The LSO in World War I: George Bennett

One of the joys of this project has been the correspondence that is has generated from the public, which has lead to new information coming to light about the LSO and its players during the war.

Recently we were delighted to receive an email from Sam Young, who had read this blog and had some information for us about his Great Grandfather George Bennett. Sam had been researching his Great Grandfather, a horn player with the Hallé Orchestra who sadly had not survived World War I, and had come across some evidence that he had also played with the LSO. Did we have any details, he asked?

George had indeed performed with the LSO, on the famous 1912 tour of America which we had covered in our documentary marking 100 years since the tour. We were able to send Sam the photos of the tour which featured George and furnish him with the intimate details of the tour that we had gleaned from a handwritten diary by the timpanist Charles Turner which we have in the LSO Archive.

In return Sam has sent us an enormous amount of information about George's life both before and during the war. Although George was not an official Member of the LSO, we have added him to our Community on Lives of the First World War in order to remember his sacrifice amongst that of the other musicians of the Orchestra, and are thrilled to be able to tell his story.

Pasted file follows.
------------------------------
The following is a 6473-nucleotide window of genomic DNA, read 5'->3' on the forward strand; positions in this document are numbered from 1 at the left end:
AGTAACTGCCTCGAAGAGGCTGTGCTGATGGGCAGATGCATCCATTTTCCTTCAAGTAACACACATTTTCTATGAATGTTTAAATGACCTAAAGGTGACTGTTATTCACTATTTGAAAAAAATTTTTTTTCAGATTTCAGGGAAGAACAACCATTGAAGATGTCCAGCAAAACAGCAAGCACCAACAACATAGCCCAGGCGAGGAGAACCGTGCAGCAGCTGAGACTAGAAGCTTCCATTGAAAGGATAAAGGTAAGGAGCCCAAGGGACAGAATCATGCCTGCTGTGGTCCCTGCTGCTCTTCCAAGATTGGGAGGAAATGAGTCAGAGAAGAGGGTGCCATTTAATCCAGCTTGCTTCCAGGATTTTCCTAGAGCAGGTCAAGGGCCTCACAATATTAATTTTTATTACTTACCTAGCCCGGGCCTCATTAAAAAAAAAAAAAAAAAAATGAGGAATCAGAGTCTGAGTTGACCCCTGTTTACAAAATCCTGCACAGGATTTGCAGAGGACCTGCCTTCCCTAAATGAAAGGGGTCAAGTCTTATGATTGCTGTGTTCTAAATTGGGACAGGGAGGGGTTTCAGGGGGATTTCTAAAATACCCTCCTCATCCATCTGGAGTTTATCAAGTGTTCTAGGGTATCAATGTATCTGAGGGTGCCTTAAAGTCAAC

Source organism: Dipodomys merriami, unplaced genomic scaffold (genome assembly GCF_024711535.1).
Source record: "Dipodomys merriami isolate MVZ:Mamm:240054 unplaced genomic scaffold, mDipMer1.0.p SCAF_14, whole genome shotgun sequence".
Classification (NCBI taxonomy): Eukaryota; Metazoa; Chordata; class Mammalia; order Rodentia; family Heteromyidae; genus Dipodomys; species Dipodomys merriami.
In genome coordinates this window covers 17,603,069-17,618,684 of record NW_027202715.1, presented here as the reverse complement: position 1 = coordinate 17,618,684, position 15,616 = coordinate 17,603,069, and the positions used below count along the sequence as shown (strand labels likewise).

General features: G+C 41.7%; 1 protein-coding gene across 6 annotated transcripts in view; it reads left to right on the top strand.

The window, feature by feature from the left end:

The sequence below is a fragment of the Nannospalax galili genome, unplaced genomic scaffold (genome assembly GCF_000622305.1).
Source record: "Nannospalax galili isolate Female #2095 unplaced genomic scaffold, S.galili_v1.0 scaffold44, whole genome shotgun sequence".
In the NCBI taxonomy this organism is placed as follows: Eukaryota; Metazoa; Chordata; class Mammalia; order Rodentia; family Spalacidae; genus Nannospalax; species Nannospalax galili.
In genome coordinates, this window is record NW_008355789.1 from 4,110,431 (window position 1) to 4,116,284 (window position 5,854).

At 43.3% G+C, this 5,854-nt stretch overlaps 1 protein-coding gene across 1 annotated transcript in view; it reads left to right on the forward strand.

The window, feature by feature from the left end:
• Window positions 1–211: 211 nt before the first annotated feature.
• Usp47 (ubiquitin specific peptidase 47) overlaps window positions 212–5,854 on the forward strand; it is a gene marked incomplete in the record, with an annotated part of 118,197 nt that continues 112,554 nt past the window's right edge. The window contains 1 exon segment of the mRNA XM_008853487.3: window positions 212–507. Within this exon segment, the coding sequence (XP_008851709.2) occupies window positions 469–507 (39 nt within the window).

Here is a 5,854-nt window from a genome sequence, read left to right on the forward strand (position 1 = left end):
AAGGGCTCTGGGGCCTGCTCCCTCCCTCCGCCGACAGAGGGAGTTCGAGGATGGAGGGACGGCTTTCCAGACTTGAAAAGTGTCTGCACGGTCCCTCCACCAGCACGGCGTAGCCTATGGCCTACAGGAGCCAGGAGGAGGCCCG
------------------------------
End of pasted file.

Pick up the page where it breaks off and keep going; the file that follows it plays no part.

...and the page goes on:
George Arthur Bennett was born in Birmingham on 27 August 1886 to George Samuel Bennett, an Auctioneer Caretaker, and Sarah Jane Halford. Somewhat controversially, George's parents did not get married until 1891, four years after George Jnr was born. His sister Ethel was born in 1894. He attended George Dixon Secondary School on Oozells Street - the building is now the Ikon Gallery, and the school is now an academy on a different site. By the age of 15 George had already taken a job as a Cabinet Maker, a fact which we can see from the 1901 census, but alongside this taught the French Horn at the Midlands Institute School of Music.

Before beginning his orchestral life with the Hallé, George spent a brief period with the Canadian Kilties Band, a Scottish-Canadian group ('Canada's Greatest Concert Band') whom he may have met during their tour of the UK in 1904. George toured with the band: immigration documents from Ellis Island, completed at the time of the LSO's 1912 tour and which had to list previous visits, suggest that this was around 1906, aged about 20.

George married Madeline May Wright in Kings Norton in 1909 (although Sam's grandfather, George's son John, reported that George's parents disapproved of the marriage). Shortly afterwards George and Madeline moved to Manchester as George had been invited to join the Hallé Orchestra in the 1910/11 season. The couple lived in Whalley Range, a suburb of Manchester, but also had a home in Llandudno, where it seems that George would play for the Llandudno Pier Orchestra during the summer break from the Hallé. George and Madeline's son John Leslie Bennett was born in Manchester in 1914.

George Bennett with son John